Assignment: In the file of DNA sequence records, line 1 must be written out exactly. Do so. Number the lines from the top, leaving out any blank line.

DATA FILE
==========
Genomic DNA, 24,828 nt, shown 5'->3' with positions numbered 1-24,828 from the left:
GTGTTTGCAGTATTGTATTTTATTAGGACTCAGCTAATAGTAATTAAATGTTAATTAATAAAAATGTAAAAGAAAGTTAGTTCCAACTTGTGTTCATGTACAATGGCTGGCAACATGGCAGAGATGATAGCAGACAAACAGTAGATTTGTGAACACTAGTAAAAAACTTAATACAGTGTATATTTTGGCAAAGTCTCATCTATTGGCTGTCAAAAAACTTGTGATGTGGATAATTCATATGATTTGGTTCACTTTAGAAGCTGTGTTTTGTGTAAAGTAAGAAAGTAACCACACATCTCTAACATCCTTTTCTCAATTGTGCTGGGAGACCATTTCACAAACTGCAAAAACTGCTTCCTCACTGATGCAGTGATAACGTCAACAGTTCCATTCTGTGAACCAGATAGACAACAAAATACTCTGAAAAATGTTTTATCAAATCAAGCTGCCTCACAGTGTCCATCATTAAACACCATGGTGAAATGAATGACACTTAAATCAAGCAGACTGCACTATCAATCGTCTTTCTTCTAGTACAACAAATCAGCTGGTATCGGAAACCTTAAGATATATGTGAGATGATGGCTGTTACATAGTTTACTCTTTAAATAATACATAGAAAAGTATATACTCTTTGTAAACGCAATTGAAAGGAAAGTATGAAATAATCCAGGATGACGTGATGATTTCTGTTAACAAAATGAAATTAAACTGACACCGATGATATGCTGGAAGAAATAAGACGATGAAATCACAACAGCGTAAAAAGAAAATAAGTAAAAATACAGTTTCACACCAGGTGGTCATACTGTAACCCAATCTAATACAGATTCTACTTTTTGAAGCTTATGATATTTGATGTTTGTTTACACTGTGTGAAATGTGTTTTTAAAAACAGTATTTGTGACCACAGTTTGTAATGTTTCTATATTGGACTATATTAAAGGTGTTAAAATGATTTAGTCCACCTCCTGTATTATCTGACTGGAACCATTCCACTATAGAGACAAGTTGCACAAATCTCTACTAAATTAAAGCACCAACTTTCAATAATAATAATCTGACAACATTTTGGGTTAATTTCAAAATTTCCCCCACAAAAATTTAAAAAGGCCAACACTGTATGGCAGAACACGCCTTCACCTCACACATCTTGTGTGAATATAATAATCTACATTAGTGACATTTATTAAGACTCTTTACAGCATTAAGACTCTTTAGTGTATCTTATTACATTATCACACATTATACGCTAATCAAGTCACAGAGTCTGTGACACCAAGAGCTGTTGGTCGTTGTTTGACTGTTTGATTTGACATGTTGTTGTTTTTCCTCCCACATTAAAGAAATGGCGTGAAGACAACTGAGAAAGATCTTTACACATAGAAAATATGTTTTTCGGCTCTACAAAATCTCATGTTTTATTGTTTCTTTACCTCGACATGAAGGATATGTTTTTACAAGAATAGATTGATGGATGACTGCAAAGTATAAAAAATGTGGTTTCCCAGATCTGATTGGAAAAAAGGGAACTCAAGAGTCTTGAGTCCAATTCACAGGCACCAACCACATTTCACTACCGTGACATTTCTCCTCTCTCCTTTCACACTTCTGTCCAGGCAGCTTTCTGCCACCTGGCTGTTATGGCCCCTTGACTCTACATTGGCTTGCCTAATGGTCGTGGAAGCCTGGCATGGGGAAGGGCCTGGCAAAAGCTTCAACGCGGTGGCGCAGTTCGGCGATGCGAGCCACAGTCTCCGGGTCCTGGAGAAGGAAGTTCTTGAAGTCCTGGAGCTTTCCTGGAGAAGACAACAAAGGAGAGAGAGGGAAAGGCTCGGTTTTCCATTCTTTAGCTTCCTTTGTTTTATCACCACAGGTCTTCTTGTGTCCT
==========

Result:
Genomic DNA, 24,828 nt, shown 5'->3' with positions numbered 1-24,828 from the left: